Why LSA registrations were down in 2013

A number of people have asked about an updated sales report for 2013. While remembering that we report registrations, not sales, last year was a different sort.

Registrations were down from 2012, with the exception that CubCrafters remains the registration (and presumably sales) leader. American Legend and its Cubs also showed more activity than previous years. Beyond the yellow taildragger squadron, it’s something of a mixed bag.

Let me offer another statistic that amazes me while speaking to the ever-growing interest in Light-Sport Aircraft and light kit aircraft that Sport Pilots may fly. In September, ByDanJohnson.com set an all-time record with 71,400 Unique Visitors, 25% higher than our previous record (July 2013). In 2013, Unique Visitors averaged more than 35,000 per month, a figure more than double 2012, which had been our best year ever.

If I appear to be bragging too loudly, let me say that I believe this website is merely the messenger and that it is a fleet of great LSA and a solid team of suppliers and service providers that is delivering visitor growth.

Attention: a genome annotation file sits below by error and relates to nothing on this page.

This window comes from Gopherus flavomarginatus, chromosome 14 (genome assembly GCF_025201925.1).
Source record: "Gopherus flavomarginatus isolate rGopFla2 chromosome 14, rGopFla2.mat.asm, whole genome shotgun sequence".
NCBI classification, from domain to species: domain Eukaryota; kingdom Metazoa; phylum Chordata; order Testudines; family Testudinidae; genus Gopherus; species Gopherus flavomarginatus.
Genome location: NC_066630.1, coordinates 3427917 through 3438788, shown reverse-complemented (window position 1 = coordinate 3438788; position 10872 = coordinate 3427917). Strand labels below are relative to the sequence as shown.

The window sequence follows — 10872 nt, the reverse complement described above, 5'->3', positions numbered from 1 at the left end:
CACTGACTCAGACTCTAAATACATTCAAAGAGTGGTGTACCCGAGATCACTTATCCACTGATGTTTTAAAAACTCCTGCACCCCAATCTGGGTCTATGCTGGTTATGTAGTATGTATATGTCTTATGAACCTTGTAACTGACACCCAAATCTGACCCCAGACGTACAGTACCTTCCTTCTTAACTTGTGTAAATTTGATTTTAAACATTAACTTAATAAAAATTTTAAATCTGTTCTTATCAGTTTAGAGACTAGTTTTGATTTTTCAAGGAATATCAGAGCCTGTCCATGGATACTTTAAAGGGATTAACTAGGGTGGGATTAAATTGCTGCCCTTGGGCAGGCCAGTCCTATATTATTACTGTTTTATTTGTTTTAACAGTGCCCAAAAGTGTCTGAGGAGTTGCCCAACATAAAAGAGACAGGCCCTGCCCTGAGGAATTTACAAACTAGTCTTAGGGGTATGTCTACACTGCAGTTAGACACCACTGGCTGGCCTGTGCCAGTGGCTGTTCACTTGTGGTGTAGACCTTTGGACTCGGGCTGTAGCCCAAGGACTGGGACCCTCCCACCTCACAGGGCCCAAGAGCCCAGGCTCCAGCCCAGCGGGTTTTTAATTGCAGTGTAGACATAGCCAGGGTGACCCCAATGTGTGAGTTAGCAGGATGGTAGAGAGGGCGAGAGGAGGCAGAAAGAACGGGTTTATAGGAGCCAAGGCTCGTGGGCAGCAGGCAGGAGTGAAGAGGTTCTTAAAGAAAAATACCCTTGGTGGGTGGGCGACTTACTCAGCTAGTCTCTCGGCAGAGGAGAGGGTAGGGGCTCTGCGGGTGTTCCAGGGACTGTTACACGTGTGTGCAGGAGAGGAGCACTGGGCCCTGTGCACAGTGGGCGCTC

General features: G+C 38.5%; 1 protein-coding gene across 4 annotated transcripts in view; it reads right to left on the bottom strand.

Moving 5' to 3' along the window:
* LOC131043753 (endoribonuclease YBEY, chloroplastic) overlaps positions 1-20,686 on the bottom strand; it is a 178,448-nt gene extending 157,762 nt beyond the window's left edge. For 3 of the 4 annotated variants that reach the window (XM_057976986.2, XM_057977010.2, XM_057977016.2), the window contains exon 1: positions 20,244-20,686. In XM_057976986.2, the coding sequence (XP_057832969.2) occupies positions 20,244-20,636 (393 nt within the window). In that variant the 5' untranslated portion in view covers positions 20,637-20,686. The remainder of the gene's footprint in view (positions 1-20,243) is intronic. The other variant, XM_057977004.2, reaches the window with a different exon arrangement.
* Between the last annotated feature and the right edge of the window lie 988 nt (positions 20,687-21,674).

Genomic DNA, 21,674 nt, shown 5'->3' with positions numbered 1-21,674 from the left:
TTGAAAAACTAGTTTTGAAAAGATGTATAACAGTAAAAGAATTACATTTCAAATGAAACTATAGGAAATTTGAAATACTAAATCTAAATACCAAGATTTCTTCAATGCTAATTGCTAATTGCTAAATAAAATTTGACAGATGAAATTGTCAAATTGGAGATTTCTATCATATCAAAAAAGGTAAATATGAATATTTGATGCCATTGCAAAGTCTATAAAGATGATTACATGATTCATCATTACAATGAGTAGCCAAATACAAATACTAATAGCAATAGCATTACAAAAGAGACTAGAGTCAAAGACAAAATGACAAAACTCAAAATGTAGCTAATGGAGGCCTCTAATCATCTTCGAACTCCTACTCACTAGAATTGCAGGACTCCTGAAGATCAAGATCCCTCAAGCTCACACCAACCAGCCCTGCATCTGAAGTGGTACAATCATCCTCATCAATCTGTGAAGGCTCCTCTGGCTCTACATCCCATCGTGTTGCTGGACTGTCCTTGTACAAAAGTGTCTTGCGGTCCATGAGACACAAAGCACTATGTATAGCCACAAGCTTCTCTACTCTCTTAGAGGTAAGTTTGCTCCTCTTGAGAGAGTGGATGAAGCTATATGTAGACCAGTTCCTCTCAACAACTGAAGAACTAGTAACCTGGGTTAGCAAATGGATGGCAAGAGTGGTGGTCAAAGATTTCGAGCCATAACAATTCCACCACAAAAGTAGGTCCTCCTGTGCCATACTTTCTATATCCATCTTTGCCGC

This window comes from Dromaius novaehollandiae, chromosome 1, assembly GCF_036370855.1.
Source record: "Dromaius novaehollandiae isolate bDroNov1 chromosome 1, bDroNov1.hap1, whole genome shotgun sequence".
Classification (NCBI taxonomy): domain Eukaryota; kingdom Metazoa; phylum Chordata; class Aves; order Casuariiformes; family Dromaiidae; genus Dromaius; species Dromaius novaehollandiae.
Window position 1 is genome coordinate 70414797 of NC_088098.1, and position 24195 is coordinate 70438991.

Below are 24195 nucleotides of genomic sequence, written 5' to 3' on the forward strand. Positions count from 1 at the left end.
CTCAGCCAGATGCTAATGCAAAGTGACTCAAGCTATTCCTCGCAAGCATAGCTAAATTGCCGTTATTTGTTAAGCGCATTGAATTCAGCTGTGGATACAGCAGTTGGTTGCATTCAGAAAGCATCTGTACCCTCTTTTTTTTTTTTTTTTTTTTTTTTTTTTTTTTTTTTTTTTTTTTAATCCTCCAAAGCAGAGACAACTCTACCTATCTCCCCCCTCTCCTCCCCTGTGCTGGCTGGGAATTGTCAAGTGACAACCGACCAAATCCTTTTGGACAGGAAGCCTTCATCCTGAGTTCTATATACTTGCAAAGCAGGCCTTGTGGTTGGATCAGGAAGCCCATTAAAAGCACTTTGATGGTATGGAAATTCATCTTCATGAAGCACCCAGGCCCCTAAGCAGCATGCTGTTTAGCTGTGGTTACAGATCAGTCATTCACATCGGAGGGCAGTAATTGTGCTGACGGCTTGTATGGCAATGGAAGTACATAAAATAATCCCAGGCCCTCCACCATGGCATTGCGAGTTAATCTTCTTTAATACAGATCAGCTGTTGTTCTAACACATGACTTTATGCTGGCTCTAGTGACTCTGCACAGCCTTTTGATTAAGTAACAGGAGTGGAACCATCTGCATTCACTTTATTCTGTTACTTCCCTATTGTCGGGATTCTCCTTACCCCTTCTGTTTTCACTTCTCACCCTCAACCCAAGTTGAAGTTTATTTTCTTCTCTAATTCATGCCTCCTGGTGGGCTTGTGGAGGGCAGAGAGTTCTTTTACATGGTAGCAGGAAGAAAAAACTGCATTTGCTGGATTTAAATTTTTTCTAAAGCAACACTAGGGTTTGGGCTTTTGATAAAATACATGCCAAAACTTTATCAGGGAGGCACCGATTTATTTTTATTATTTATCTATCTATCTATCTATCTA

People are flocking to ByDanJohnson.com because, I believe, LSA and Sport Pilot-eligible kits and other aircraft are THE growth area for aviation. Thanks to less obtrusive regulations and greater design freedom, this sector is where innovation shines at (relatively) affordable cost. We thank you for stopping for a visit and we welcome you back often.

So if our website traffic is soaring and if LSA and SP-eligible kits and airplanes are the growth area, why were registrations off significantly in 2013?

It’s a valid question and I don’t presume to have all the answers. However, I’d like to present a little history to help explain.

At the dawn of SP/LSA, anticipation had grown to a fever pitch over this new class of airplane with its own pilot certificate. The fact that you didn’t need a medical was a huge component, but there was more. General aviation manufacturers, hobbled by a frightfully expensive regulatory structure, were only rarely coming out with new airplanes and the cost of these aircraft was breathtaking (and still is … a Cirrus SR22 can sell for more than $800,000!). FAA is finally acting to move toward industry consensus standards for GA aircraft and we think that will be helpful.